For Medical Practitioners
In October 2017, the American Dental Association (ADA) passed a resolution entitled, “The Role of Dentistry in the Treatment of Sleep Related Breathing Disorders” (SRBD). See attached .pdf for full statement, here is a summary:
Dental professionals are well positioned to screen patients for:
Obstructive Sleep Apnea (OSA)
Upper Airway Resistance Syndrome (UARS), and other SRBD
OSA has been associated with:
dental malocclusion and bruxism
In children, undiagnosed and/or untreated OSA can be associated with:
learning and behavioral problems
Dentists play an essential role in the multidisciplinary care of patients with certain SRBD. Due to a number of multifactorial medical issues, SRBD are best treated through a collaborative model with medical colleagues.
In children, a dentist can mitigate these disorders by recognizing suboptimal early craniofacial growth and development or other risk factors which may lead to medical referral or orthodontic/orthopedic intervention to treat and/or prevent SRBD.
Some treatment options include surgery and Oral Appliance Therapy (OAT). Dentists are the only health care provider with the knowledge and expertise to provide OAT.
Dentists are encouraged to screen patients for SRBD as part of a comprehensive medical and dental history to recognize symptoms such as:
snoring or witnessed apneas
and evaluate for risk factors such as obesity, retrognathia, or hypertension
In children, screening through history and clinical examination may identify signs and symptoms of deficient growth and development, or other risk factors that may lead to airway issues. If risk for SRBD is determined, intervention through medical/dental referral or evidenced based treatment may be appropriate to help treat the SRBD and/or develop an optimal physiologic airway and breathing pattern.
Here are some Screening Tools to get started: Home - FAirEST.org, and:
If you are ready to screen and treat SRBD, we recommend an office-based system called the Total Health Academy.
THA is a self-paced, digital-learning platform for doctors and their teams providing the information and systems necessary to screen, treat and prevent Sleep Disordered Breathing (SDB), inflammation, diabetes and other oral and systemic diseases.
SRBD can be the result of low tongue posture and soft diets that result in a decreasing mouth size, retrognathic maxilla and malocclusion. A tongue habitually suctioned to the palate will develop a wide arch and nasal sinuses and forward growth of the maxilla. In addition, historically we spent approximately 1.5 hours per day chewing and strengthening the alveolar process enough to accommodate all 32 teeth. Today's children grow up on soft, processed foods, drinking them through pouches which result in underdeveloped alveolar ridges and lingually inclined posterior teeth. The neutral zone is disrupted when the tongue is absent from the palate, therefore, the cheeks push the teeth lingual resulting in an improper arch form, narrow arches, crowding, and deviated nasal septum from the forces of the cheeks pushing the teeth in. When we mouth breathe, our tongues are always in a low tongue posture.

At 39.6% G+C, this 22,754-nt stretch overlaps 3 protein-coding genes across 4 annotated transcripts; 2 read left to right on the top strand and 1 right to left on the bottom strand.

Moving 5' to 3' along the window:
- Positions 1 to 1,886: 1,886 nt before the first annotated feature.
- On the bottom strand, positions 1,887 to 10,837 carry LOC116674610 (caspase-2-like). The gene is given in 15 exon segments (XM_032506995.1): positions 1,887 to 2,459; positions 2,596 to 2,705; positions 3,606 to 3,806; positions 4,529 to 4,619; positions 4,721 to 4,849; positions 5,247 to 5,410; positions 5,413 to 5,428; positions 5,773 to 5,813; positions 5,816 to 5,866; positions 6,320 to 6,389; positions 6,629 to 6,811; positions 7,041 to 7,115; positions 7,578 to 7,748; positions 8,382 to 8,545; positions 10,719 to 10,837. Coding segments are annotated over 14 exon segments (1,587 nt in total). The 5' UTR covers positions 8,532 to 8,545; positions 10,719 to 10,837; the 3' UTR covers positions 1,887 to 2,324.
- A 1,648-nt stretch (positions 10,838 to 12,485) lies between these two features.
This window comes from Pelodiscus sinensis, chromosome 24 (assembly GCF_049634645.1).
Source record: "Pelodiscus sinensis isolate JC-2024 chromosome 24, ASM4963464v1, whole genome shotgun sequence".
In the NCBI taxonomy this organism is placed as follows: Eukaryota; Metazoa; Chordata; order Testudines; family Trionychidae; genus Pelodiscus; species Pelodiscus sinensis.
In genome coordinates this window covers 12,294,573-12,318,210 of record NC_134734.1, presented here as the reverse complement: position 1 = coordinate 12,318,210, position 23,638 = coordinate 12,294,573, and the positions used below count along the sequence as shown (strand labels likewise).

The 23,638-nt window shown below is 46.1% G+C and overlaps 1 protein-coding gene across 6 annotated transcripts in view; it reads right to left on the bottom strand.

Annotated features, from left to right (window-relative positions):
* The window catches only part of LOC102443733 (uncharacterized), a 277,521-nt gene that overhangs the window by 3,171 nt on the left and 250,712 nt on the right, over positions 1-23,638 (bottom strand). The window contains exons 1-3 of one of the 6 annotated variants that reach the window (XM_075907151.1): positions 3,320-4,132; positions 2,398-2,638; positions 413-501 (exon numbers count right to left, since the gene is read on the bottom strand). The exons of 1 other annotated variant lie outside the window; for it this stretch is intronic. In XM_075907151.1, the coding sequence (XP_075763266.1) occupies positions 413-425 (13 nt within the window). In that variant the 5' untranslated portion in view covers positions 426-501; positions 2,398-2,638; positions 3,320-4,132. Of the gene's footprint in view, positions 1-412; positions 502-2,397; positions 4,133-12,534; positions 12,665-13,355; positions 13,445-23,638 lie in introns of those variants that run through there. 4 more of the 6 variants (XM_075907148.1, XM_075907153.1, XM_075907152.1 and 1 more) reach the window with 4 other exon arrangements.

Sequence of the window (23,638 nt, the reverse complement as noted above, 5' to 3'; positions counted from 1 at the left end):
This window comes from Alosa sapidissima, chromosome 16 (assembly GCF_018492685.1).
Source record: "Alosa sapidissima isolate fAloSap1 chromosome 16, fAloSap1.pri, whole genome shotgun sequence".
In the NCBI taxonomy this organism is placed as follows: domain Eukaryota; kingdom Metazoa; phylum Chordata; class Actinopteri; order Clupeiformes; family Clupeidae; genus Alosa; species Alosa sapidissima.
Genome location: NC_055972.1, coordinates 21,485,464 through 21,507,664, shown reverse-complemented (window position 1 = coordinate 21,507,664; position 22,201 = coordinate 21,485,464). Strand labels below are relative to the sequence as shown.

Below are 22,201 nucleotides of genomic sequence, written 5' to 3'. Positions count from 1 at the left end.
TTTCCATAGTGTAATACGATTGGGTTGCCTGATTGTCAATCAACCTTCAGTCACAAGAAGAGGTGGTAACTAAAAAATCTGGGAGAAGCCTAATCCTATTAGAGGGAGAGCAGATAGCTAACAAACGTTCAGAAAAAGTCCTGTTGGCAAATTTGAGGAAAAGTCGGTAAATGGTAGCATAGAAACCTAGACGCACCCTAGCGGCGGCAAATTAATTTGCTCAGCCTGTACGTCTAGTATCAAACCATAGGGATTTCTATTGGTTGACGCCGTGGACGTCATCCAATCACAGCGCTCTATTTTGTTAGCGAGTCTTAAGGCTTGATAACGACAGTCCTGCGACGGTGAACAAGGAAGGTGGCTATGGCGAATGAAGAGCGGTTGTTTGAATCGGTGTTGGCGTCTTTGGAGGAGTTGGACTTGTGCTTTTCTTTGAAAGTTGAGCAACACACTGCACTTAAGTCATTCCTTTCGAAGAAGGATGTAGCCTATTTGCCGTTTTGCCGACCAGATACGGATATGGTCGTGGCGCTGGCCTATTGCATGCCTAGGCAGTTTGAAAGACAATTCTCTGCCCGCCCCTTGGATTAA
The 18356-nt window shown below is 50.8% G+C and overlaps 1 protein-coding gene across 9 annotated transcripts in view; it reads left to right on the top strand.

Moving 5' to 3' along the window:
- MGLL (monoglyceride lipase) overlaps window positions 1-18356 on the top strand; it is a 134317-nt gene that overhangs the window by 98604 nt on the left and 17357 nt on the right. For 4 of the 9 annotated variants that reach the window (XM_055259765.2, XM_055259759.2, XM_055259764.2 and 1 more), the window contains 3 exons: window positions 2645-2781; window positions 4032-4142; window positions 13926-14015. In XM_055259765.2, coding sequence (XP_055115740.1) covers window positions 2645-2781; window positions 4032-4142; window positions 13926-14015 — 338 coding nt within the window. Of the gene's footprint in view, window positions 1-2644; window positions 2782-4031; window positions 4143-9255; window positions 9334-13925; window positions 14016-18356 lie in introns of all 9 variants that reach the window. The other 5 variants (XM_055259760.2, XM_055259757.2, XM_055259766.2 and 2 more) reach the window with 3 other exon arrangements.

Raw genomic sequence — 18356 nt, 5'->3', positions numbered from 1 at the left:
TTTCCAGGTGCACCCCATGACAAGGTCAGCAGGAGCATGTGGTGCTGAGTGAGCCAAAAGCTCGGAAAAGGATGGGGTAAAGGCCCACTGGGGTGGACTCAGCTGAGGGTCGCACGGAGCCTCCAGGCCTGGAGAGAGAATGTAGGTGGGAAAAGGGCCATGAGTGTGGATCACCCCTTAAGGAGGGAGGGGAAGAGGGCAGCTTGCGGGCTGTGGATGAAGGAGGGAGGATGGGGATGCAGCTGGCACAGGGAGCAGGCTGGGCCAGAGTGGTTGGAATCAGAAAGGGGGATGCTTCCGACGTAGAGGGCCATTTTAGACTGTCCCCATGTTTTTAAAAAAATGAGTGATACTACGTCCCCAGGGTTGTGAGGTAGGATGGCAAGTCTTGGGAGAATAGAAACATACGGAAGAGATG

Soft, processed food in combination with things like a tongue tie, bottle feeding, pouch feeding, thumb sucking and pacifiers lead to a narrow arch, deviated septum and congestion. Often, mouth breathing becomes habitual and precedes chronic nasal congestion, enlarged adenoids and tonsils, dry mouth and cavities which influence craniofacial respiratory changes. The low tongue posture of a habitual mouth breather will develop a longer face with a higher gonial angle that grows down and back toward the airway. The consequences of this is a narrowing of the airway, less oxygen to the brain and fragmented sleep. When that happens, children experience symptoms of sweating, bed wetting, sleep apnea, night terrors, snoring, and restless sleep.
The nature of screening and treating SRBD falls into the preventative rather than reactionary medical response model. As all patients are unique and due to the multifactorial influences, treatment options are a combination of lifestyle and individualized intervention. Interestingly, once a Pediatric Airway patient has transitioned from mouth to nose breathing, the long term risk of that future adult developing hypertension, cardiovascular disease and type II diabetes are reduced.
In addition to OAT, some of the adjunct therapies that have been useful in treating SRBD and craniofacial disorders include
The air we breathe needs processing, and our mouth cannot do it. Our noses are uniquely designed to filter, warm and humidify the air coming into our bodies along with providing nitric oxide from our paranasal sinuses. For a more granular analysis, please reference these leading White Papers. Also, check out the Recommended Products that have proven helpful in increasing the ease of nasal breathing during the day and in sleep.